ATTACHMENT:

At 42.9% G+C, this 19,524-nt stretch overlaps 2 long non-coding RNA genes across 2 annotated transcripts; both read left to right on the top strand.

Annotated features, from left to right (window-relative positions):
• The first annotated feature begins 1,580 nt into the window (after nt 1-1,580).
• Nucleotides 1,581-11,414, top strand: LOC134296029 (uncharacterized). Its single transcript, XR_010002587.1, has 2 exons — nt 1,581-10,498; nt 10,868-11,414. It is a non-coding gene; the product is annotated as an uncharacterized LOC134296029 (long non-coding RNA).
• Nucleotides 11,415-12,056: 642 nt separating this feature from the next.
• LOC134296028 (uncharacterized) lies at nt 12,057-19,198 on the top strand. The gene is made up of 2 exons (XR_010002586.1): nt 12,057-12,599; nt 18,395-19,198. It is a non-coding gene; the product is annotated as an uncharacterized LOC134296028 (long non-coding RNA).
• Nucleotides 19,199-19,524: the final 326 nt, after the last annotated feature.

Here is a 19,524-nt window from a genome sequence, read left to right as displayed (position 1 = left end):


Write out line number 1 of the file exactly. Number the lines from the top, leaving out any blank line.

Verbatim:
At 42.9% G+C, this 19,524-nt stretch overlaps 2 long non-coding RNA genes across 2 annotated transcripts; both read left to right on the top strand.